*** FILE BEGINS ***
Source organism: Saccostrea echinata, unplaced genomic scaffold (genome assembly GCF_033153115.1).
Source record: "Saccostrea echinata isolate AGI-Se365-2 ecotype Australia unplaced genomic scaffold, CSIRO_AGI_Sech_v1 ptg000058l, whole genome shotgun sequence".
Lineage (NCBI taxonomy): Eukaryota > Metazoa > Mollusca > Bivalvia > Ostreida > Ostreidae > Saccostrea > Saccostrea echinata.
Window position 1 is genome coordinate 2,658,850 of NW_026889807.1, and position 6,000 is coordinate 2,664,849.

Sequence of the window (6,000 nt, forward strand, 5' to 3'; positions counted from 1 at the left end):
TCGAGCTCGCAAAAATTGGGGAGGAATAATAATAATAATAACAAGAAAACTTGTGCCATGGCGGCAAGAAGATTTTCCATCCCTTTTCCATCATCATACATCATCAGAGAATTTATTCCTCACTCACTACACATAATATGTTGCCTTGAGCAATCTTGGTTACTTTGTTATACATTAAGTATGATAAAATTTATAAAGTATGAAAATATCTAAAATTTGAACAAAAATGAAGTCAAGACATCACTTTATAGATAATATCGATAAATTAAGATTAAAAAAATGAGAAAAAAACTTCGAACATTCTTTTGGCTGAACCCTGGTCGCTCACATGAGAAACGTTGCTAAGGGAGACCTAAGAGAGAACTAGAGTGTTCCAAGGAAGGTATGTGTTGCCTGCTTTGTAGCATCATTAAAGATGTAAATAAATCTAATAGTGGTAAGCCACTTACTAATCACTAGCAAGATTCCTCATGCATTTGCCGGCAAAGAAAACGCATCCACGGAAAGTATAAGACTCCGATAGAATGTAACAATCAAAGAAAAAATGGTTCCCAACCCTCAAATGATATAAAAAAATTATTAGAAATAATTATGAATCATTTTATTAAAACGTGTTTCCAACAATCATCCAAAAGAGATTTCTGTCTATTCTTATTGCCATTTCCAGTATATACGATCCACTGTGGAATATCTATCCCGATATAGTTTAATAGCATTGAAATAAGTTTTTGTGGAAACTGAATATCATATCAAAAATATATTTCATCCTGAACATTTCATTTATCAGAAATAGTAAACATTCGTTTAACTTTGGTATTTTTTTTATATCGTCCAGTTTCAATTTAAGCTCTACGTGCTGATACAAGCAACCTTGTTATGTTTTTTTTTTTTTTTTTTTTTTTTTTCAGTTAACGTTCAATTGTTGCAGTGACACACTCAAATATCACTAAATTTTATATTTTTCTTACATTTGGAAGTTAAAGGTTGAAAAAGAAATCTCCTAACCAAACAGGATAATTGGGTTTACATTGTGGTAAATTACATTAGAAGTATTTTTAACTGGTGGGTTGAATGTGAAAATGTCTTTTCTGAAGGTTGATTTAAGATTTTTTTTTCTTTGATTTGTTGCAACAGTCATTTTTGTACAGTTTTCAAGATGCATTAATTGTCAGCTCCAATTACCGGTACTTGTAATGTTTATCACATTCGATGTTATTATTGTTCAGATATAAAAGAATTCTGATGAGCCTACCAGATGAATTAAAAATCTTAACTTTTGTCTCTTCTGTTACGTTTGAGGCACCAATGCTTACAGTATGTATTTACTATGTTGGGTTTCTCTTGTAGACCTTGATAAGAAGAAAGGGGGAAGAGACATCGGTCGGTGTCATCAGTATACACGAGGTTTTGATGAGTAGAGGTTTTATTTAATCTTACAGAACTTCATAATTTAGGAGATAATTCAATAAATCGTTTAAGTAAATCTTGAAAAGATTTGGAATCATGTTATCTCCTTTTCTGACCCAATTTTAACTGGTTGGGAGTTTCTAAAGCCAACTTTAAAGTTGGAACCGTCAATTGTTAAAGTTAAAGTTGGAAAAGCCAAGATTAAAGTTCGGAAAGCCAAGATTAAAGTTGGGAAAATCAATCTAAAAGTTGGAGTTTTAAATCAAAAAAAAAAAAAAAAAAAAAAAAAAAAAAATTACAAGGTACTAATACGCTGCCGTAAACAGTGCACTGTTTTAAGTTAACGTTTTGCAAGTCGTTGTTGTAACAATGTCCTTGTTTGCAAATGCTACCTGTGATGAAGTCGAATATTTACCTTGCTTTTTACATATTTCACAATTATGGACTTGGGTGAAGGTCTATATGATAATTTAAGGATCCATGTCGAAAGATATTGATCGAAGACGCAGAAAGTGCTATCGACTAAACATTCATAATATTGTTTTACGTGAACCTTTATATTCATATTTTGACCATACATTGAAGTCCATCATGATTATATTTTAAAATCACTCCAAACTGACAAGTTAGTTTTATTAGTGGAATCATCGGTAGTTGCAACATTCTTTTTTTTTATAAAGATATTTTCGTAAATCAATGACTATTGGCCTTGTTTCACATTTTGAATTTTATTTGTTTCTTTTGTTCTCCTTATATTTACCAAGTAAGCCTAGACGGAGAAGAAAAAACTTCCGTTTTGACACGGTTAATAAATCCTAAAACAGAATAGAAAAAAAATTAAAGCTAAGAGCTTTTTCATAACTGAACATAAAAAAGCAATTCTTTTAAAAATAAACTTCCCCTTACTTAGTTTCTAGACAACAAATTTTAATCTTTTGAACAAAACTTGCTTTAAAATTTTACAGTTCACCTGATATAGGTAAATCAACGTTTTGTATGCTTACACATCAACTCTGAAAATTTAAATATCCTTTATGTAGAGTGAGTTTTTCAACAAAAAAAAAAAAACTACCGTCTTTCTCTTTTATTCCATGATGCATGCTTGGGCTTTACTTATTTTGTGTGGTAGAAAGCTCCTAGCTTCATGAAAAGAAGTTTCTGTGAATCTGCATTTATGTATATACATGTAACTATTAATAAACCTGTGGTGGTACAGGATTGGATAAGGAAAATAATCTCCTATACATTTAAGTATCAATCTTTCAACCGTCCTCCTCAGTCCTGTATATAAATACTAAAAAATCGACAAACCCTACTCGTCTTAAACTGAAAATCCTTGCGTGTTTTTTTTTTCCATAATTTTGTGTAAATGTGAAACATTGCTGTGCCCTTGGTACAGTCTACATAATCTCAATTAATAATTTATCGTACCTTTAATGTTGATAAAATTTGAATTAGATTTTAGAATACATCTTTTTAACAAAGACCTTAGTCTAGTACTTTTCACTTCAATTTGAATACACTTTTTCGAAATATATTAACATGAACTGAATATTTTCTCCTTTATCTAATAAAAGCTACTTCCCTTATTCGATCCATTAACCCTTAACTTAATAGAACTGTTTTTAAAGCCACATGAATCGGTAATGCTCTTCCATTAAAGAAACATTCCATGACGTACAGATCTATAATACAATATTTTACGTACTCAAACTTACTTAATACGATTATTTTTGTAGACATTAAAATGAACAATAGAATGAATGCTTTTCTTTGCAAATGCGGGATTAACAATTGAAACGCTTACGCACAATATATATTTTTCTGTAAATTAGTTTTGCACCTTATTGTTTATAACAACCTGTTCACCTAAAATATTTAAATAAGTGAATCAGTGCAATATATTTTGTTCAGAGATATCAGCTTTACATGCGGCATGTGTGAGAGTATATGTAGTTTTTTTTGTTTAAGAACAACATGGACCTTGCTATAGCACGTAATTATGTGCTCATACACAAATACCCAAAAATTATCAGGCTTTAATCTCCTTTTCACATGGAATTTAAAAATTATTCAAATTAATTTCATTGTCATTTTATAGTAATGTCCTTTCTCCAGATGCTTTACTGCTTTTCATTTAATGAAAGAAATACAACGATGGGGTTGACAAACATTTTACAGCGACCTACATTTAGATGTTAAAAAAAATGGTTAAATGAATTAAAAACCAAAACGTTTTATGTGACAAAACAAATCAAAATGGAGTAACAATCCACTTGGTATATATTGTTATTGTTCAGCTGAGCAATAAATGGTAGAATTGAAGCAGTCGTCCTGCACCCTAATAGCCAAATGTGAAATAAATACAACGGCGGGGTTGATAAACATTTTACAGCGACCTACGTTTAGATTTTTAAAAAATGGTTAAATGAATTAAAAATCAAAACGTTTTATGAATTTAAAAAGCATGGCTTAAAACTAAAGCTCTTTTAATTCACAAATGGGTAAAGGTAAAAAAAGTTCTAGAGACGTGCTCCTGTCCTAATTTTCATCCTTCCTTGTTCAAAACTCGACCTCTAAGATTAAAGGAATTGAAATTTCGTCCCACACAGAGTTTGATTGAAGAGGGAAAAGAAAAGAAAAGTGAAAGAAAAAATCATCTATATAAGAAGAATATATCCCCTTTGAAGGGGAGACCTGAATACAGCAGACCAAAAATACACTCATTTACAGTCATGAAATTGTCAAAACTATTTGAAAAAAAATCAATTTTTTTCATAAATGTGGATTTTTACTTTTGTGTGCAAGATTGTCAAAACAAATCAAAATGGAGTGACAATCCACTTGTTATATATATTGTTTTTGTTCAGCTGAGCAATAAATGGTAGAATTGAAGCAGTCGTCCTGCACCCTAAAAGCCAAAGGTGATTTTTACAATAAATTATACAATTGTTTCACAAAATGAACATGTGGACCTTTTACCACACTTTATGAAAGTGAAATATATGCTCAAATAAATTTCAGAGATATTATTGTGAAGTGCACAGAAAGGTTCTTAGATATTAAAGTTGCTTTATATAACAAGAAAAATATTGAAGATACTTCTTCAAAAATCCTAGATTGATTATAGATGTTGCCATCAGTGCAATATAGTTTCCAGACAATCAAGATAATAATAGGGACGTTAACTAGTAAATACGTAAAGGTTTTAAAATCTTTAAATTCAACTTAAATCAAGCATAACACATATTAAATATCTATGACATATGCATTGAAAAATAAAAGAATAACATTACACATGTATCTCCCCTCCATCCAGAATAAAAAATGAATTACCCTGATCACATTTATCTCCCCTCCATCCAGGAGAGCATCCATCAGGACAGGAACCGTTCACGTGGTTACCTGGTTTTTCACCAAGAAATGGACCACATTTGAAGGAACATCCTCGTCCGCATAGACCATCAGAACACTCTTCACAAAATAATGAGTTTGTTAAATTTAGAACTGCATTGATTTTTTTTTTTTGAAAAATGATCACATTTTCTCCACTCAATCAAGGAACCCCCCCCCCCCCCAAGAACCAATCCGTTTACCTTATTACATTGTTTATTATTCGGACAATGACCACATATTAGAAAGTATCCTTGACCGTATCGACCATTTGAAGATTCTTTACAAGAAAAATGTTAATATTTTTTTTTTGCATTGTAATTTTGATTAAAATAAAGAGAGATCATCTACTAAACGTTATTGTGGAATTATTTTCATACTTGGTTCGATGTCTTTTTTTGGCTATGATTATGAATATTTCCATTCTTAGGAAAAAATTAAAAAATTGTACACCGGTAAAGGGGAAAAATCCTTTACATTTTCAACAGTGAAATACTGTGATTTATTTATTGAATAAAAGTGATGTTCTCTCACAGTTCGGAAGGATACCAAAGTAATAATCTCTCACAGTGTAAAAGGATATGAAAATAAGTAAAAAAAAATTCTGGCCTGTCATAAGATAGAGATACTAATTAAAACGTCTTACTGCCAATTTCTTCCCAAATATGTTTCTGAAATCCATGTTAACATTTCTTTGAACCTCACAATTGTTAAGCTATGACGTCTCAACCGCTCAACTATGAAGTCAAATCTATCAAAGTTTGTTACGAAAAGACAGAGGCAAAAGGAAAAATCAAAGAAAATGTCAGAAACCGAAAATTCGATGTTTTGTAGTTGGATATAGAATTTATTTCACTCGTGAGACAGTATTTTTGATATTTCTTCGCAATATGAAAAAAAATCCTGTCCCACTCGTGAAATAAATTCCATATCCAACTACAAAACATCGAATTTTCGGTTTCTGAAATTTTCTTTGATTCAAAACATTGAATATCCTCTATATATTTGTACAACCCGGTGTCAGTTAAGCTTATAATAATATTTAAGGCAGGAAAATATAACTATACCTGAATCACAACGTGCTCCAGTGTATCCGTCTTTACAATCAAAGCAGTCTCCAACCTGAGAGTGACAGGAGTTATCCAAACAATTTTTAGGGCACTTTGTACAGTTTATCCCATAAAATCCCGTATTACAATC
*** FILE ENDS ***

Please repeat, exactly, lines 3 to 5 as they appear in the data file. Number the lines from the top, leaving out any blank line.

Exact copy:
Lineage (NCBI taxonomy): Eukaryota > Metazoa > Mollusca > Bivalvia > Ostreida > Ostreidae > Saccostrea > Saccostrea echinata.
Window position 1 is genome coordinate 2,658,850 of NW_026889807.1, and position 6,000 is coordinate 2,664,849.

Sequence of the window (6,000 nt, forward strand, 5' to 3'; positions counted from 1 at the left end):